In a recent report, BBC News the headline stated, “US forces kill seven al-Qaeda militants in Yemen, says Pentagon.” Nowhere in the article was there any attempt to provide an alternative view of who had been killed. Reprieve, an international human rights organisation, however, reported that five of the ‘militants’ were civilians, including a partially blind 70-year-old man who was shot when he tried to greet the US Navy Seals, mistaking them for guests arriving in his village.
Since January 2017, the US has launched 90 or more drone strikes in Yemen, killing around 100 people, according to the Bureau of Investigative Journalism. This death toll includes 25 civilians, among whom were 10 children, killed in the village of al Ghayil in the Yemeni highlands during a US raid that was described by President Trump as ‘highly successful’.
It would not do for the corporate media, including BBC News, to dwell on the international arms deals providing Saudi Arabia with weaponry to conduct a vicious war in Yemen. Iona Craig, formerly a Yemen-based correspondent for The Times, notes that ‘more than 58 hospitals now have been bombed by the coalition air-strikes. Saudi Arabia has imposed a cruel blockade on Yemen that is delaying, or even preventing, vital commodities from getting into the country. Grant Pritchard, interim country director for Save the Children in Yemen, says: “These delays are killing children. Our teams are dealing with outbreaks of cholera, and children suffering from diarrhoea, measles, malaria and malnutrition. With the right medicines these are all completely treatable — but the Saudi-led coalition is stopping them getting in. They are turning aid and commercial supplies into weapons of war.”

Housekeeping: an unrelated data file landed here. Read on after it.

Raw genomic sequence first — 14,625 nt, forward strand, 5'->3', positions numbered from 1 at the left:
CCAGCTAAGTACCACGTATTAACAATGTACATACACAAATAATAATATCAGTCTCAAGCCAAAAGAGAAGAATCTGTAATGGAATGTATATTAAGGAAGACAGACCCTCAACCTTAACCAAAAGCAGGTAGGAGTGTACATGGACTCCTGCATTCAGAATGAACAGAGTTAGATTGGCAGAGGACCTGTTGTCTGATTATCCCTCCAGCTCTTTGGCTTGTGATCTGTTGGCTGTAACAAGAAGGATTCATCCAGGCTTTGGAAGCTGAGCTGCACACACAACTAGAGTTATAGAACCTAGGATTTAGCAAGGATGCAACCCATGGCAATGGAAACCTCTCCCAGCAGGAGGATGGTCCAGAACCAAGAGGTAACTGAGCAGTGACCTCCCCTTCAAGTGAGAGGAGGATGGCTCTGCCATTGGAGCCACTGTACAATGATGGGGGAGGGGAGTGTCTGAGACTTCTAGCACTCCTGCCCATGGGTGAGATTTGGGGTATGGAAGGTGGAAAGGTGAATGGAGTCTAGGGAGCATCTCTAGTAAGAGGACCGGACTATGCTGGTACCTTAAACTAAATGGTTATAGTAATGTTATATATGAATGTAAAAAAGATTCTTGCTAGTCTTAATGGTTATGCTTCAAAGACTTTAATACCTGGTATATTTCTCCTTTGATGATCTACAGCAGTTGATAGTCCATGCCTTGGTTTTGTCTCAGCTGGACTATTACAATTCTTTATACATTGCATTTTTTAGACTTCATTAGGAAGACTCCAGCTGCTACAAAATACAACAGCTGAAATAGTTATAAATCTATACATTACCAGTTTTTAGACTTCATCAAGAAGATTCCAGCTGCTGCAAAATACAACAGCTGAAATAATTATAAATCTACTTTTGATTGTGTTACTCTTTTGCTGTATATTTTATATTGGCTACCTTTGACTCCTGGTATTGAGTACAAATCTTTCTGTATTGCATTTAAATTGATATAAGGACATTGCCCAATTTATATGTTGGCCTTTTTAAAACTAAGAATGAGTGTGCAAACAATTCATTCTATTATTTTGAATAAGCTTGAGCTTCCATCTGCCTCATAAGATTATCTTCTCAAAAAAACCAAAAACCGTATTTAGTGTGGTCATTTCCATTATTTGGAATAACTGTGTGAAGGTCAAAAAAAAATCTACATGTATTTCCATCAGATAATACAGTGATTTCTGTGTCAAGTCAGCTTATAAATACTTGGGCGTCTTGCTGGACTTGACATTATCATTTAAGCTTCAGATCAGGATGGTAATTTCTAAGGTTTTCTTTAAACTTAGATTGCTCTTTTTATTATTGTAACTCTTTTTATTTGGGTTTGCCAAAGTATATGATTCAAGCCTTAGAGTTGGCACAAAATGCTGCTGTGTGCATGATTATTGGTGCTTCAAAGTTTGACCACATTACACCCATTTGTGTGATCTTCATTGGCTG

One doctor at the Republic teaching hospital in Sanaa commented: “There are babies dying in incubators because we can’t get supplies to treat them.” The doctor estimated that 25 people were dying every day at the hospital because of the blockade. He continued: “They call it natural death. But it’s not. If we had the medicines they wouldn’t be dead. I consider them killed as if they were killed by an air strike, because if we had the medicines they would still be alive.”
This grim reality was deemed irrelevant to Trump’s signing of the massive new arms deal with Saudi Arabia and the trivial inanities such as Trump ‘joins Saudi sword dance’ or ‘no scarf for Melania’.
British historian Mark Curtis poses a vital question that journalists fear to raise, not least those at the BBC: is there, in effect, collusion between the BBC and UK arms manufacturer BAE Systems not to report on UK support for the Saudi bombing of Yemen, and not to make it an election issue? Curtis also notes that the BBC has not published any online article about UK arms being sold to the Saudis for use in Yemen since as far back as January. He also rightly points outthat the BAE Systems Chairman, Sir Roger Carr, was also Vice-Chair of the BBC Trustuntil April 2017 (when the Trust was wound up at the end of its 10-year tenure). The BBC Trust’s role was to ensure the BBC lived up to its statutory obligations to the public, including news ‘balance’ and ‘impartiality’. How could Sir Roger’s dual role notsuggest a major potential conflict of interest?
Mark Curtis provides some telling statistics: “From 4 April to 15 May, the BBC website carried only 10 articles on Yemen but 97 on Syria: focusing on the crimes of an official enemy rather than our own. Almost no BBC articles on Yemen mention British arms exports. Theresa May’s government is complicit in mass civilian deaths in Yemen and pushing millions of people to the brink of starvation; that this is not an election issue is a stupendous propaganda achievement.”
A Medialens newspaper database search reveal that, since the election was called on April 18, there has been no significant journalistic scrutiny of May’s support of Saudi Arabia’s bombing campaign in Yemen. Theresa May’s support for the Saudi regime, have gone essentially unexamined by the BBC. When hasBBC political editorLaura Kuenssbergeverpressed May over her appalling voting record on Afghanistan, Iraq, Libya, Syria and Yemen? The ‘mainstream’ media rarely, if ever, seriously challenge her about being consistently and disastrously wrong in her foreign policy choices; not least, on decisions to go to war.